Changes in Workers' Compensation during 1999
Whittington, Glenn, Monthly Labor Review
State enactments of workers' compensation laws varied widely, ranging from defining coverage for "volunteer workers" to increasing burial allowances
During 1999, several States focused on providing workers' compensation coverage to "volunteer" workers, while others addressed the issue of a claim being filed by an employee whose use of illegal drugs or alcohol contributed to his or her injury. Seven States also increased their maximum allowances for burial payments.
In Arizona, the rate of compensation for the surviving spouse was increased from 35 percent to 66-2/3 percent of the monthly wage of the deceased spouse in the case of a death claim in which there are no dependent children. In Colorado, permanent partial disability benefits were increased from $150 per week to $176 per week. In Georgia, the maximum weekly benefit for temporary total disability was increased from $325 to $350 and the minimum, from $32.50 to $35. The maximum weekly benefit for temporary partial disability was also increased from $216.67 to $233.33.
The maximum compensation in New Mexico was increased from 85 percent to 100 percent of the State's average weekly wage and in North Dakota, the maximum for temporary total and permanent total benefits was increased from 100 percent to 110 percent of the State's average weekly wage.
Maximum burial allowances were increased to $5,000 in Arizona, to $7,500 in Georgia, to $4,000 in Montana, to $7,500 in New Mexico, to $6,500 in North Dakota, to $7,500 in Tennessee, and to $6,000 in Texas.
In Oregon, as part of a collective bargaining agreement, an employer or groups of employers in the construction industry and a union (as the certified exclusive bargaining representative) may now establish an alternative dispute resolution system. This system may govern disputes in the areas of employer liability, compensation, and use of medical service providers.
In Arizona, if an employer has established and maintains a policy of drug testing or alcohol impairment testing, an employee's injury or death shall not be considered a personal injury arising out of and in the course of employment if the employee fails to pass or refuses to take a drug test or alcohol impairment test. In Colorado, an injured employee's nonmedical benefits shall be reduced by 50 percent if there is evidence that the employee was intoxicated or had nonmedically prescribed controlled substances in his or her system during working hours. In Utah, a rebuttable presumption was created. It states that the major contributing cause of an employee's injury is intoxication if a chemical test shows that any amount of an illegal substance or drags in excess of the prescribed therapeutic amounts or a blood or breath alcohol concentration of .08 grams or greater are in the employee's system.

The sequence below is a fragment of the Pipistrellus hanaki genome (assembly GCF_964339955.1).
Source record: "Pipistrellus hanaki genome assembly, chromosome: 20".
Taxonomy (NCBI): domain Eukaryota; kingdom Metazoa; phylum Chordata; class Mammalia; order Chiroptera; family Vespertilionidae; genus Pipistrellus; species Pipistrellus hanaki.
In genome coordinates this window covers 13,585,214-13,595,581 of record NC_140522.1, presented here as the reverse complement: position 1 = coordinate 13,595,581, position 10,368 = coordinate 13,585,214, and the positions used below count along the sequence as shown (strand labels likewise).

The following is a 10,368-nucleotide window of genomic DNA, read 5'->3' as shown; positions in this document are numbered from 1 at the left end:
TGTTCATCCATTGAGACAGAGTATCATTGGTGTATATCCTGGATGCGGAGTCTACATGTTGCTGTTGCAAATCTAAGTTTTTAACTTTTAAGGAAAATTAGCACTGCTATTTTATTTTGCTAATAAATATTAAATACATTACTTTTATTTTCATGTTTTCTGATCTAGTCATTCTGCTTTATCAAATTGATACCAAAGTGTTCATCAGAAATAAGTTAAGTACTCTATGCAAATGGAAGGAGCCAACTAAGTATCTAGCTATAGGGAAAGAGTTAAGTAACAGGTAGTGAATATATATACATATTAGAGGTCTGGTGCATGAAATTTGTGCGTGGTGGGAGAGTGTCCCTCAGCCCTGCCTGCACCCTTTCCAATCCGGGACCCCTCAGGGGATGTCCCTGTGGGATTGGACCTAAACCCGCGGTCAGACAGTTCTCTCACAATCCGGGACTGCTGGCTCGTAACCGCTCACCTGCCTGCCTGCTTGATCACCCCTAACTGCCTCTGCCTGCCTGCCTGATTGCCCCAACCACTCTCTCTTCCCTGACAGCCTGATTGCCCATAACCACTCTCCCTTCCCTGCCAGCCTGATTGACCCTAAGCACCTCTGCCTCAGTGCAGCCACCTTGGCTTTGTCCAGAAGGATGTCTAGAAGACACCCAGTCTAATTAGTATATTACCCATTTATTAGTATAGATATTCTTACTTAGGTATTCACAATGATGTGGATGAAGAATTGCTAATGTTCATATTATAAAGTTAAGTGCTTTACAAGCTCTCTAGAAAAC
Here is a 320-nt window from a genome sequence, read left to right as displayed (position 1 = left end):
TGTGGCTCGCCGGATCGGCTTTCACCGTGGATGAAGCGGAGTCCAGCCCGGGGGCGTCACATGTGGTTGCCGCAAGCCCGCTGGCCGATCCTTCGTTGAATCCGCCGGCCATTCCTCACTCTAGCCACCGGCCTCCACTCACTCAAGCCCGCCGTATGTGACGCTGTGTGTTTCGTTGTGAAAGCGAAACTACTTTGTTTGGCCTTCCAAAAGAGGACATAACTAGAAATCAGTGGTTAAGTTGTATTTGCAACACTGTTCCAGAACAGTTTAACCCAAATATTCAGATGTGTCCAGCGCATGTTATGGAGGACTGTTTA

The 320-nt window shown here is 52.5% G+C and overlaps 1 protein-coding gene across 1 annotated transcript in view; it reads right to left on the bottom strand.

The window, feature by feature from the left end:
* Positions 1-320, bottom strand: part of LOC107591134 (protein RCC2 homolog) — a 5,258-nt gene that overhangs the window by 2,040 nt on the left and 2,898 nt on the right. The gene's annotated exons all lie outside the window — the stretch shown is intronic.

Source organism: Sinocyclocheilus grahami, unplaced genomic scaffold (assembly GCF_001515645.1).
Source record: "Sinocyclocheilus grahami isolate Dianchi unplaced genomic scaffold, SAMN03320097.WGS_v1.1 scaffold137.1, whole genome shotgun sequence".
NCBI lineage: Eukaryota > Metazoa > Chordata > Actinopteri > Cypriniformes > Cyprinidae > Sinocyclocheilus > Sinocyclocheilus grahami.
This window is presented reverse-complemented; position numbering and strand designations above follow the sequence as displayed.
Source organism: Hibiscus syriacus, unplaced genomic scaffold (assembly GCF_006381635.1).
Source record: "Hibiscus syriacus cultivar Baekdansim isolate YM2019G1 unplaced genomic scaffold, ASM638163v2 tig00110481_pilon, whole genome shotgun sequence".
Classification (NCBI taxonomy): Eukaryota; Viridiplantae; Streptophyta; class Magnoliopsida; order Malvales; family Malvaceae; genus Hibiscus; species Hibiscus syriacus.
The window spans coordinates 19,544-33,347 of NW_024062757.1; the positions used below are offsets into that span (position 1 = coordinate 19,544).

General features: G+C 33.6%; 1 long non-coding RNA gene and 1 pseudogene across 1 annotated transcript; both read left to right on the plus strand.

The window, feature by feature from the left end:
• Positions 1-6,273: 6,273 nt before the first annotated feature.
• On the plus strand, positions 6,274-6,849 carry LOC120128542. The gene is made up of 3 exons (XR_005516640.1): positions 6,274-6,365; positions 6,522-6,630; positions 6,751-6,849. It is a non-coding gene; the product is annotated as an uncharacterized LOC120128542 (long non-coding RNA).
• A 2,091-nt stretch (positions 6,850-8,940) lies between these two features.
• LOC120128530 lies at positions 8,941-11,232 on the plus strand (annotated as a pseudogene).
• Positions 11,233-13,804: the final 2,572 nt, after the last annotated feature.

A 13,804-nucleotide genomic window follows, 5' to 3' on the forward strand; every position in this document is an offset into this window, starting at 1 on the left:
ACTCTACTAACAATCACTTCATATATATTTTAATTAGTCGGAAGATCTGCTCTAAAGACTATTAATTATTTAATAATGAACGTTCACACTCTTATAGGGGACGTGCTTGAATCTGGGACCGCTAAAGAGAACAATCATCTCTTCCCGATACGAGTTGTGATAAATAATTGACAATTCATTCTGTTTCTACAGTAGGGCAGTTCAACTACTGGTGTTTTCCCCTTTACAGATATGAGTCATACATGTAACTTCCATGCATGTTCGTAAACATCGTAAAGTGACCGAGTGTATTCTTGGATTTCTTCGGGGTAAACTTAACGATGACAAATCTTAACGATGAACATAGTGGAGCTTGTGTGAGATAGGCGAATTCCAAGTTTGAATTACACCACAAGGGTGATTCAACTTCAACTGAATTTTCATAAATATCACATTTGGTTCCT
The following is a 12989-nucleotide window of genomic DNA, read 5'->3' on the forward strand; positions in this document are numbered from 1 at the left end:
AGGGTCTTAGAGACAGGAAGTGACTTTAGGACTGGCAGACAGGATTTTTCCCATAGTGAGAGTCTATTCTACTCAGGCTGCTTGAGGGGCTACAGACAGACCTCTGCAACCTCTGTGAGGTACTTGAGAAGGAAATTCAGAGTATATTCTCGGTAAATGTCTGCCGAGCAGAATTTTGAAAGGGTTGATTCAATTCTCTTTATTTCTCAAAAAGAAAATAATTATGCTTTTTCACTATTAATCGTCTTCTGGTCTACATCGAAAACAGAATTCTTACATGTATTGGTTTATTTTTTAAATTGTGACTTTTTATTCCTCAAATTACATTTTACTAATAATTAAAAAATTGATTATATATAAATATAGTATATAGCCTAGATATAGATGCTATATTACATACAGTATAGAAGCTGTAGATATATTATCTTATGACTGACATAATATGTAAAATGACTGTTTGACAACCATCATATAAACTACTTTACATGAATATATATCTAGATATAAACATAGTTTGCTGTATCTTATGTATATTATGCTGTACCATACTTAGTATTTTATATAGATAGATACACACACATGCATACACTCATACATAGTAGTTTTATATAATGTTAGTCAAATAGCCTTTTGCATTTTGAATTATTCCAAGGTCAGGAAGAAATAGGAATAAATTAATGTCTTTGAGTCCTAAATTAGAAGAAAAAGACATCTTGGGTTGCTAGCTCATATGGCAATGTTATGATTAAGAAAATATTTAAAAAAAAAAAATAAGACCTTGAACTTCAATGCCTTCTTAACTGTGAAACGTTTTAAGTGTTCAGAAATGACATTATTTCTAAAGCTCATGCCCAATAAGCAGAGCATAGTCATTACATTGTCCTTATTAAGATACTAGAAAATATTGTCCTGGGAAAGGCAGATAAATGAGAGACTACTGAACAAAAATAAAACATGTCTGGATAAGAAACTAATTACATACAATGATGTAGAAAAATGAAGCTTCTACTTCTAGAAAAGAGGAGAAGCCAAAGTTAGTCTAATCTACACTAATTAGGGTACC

In Delaware, State employees who are injured as a result of their official duties, even if off-duty and off the worksite, are now covered. In North Carolina, the term "employee" now includes members of the National Guard and State Guard while on State active duty under orders of the Governor. In Indiana, a school-to-work student is entitled to medical benefits and permanent partial impairment compensation if injured on the job and in Maryland, a volunteer police officer in Frederick County is a covered employee and is eligible for medical benefits under the Workers' Compensation Act. In Texas, a person who performs volunteer services for the State in a disaster or attends scheduled emergency response training under the direction of an officer or employee of the State is entitled to medical benefits for an injury sustained in the course of providing those services. In Virginia, the definition of "employee" now includes volunteer firefighters when engaged in firefighting activities under the supervision and control of the Department of Forestry. In Wyoming, workers' compensation coverage is now provided to volunteers assisting law enforcement agencies in conducting patrols, reporting suspicious activities, or controlling traffic and crowds. …